Adding Source Control Into Your Life?

Presentation by: Mark Kelnar

Technical Architect, WP Engine

I’m excited to be coming to meet with you all in Phoenix this year! WordCamps are always a blast, and this year I’m particularly excited because I’m on a mission to make version control usage common in the WordPress Community. By the end of 2013, I want developers to feel guilty when they aren’t using version control on their WordPress projects.

My presentation is going to be a technical one that covers how to get started with GIT, a version control system that we use every day at WP Engine. As a developer, I’ve been using version control for years, and GIT is one of the best open-source software solutions for version control.

My presentation will cover setting GIT up for WordPress, how to use to keep track of your projects and collaborate with a team of developers. By the end of the talk, you’ll be familiar with how dozens of files can change on a projec without losing a moment’s sleep.

Using GIT means that peer comments can be discussed, code can be changed and updated, and there will be transparency through the entire process. Then, when all the code is blessed, hopefully unit tested, the code can be merged in with the primary code base. We’ll talk about branching and merging code.

The team I work on peer reviews all of my code changes before they are merged in with the production site. GIT lets us keep one another accountable!

We’ll talk about all this and more, so if you’ve ever wondered about adding GIT or version control to WordPress, but didn’t know where to start, this talk is for you. It’s going to be a bit technical, so if you’re still new to WordPress or to development, you may want to do a bit of research ahead of time because I want to make sure the advanced developers who haven’t used GIT yet walk away with useful information.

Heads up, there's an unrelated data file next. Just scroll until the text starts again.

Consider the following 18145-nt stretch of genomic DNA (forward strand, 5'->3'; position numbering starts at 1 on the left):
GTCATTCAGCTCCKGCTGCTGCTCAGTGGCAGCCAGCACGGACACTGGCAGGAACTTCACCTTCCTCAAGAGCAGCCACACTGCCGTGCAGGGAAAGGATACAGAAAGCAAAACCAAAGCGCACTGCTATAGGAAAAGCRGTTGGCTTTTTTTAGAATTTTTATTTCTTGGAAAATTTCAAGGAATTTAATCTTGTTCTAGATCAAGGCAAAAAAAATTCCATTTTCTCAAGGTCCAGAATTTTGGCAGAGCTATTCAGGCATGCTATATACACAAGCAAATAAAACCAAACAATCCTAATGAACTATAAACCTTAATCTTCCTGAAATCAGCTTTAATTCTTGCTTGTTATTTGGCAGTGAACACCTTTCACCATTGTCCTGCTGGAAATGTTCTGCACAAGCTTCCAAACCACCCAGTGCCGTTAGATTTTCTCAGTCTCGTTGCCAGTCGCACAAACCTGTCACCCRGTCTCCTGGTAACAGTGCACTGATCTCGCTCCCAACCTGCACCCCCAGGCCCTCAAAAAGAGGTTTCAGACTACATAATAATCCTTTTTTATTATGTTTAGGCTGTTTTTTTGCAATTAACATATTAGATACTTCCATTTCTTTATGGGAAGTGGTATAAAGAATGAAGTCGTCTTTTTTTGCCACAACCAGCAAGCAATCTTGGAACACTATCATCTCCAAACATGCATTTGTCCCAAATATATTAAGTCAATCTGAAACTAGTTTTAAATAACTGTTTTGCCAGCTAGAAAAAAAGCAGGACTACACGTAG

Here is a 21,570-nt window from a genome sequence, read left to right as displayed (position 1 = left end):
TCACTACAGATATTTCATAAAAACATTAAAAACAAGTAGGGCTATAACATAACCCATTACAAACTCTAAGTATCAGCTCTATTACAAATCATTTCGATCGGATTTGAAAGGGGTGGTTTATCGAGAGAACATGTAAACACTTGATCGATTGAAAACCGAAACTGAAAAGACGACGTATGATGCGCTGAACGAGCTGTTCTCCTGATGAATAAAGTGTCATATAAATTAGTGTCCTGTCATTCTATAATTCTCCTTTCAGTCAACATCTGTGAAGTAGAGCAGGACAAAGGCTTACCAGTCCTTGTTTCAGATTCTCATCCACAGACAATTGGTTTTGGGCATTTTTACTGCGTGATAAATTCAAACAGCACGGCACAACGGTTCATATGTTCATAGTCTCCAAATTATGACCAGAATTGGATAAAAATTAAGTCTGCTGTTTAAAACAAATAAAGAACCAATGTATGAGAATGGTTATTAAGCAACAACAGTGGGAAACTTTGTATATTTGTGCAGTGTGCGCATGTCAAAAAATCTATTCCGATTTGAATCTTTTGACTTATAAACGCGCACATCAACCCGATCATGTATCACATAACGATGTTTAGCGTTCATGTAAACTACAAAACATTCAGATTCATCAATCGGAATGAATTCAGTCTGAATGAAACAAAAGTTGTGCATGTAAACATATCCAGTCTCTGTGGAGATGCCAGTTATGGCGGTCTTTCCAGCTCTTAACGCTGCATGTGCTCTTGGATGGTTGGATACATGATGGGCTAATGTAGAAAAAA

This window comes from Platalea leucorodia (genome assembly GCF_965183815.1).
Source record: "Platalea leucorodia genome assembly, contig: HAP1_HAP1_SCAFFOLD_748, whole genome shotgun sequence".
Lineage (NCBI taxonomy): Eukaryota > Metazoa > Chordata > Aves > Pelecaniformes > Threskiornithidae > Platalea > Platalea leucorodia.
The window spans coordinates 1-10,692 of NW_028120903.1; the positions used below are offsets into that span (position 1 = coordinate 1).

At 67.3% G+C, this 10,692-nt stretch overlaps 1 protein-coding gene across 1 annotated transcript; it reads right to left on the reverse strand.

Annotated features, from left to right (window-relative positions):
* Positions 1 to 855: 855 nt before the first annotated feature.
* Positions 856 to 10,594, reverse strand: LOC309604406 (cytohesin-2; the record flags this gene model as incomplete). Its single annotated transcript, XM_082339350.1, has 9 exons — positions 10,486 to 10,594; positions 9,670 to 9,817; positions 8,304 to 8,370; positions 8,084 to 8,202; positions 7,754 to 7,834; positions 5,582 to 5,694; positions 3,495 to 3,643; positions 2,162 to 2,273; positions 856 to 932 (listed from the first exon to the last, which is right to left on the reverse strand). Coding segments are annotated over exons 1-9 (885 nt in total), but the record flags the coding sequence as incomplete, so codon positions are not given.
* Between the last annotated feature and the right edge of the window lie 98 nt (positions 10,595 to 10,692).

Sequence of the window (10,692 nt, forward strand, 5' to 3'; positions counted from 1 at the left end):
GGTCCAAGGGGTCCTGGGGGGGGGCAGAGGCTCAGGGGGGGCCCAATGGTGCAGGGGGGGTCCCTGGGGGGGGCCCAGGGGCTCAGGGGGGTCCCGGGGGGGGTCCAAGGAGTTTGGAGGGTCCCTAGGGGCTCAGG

All questions will be welcome and encouraged. The more people who attend, the more people we can introduce to version control this year. The goal is to win over your hearts and minds so that you love version control with your entire being, and that you ask it into your WordPress site. Maybe just one site at first, but hopefully all of them soon after.

Of course, there are some people who don’t use version control.

Imagine with me for a moment, a mythical code development world where developers never missed a semi colon, the code compiled the first time, every time, features never had to change, the developer next to you never overwrote any of your changes, and your clients always had an huge budget. All requirements were provided upfront and no one wanted you to work on more than one project at a time. And you worked on a team that could read each others minds. And unicorns. Unicorns brought you an amazing cup of coffee first thing every morning.

If that’s what your day to day looks like, then I’m pretty sure I’ve never worked with you on the same project. And you probably live on a rainbow and ride a dragon named Augustus Ceasar to work.

And you also never need to use Version Control because your project happens perfectly every single time.

The rest of us sometimes forget that semicolon, and make syntax errors every now and then. Your code takes a few iterations, and it sure would be nice for others to be able to look at your code changes. That would help. Quite a lot. Right?

Version control solves a lot of these problems. The code problems, anyways. I’m fresh out of Unicorns AND Dragons.

Version control with GIT provides a place you can store your code to keep it safe, to see when changes happened, to let others see that you’re making changes, and to sleep safely at night knowing there will be no surprises.

GIT will come into your life, riding on a Dragon named Marcus Brutus, and a few additional tools to make building things easier and more efficient. And we’ll cover it all in my WordCamp Phoenix talk. At the end, there will be a command line call, and you’ll know if you’re ready to ask source control into your site.

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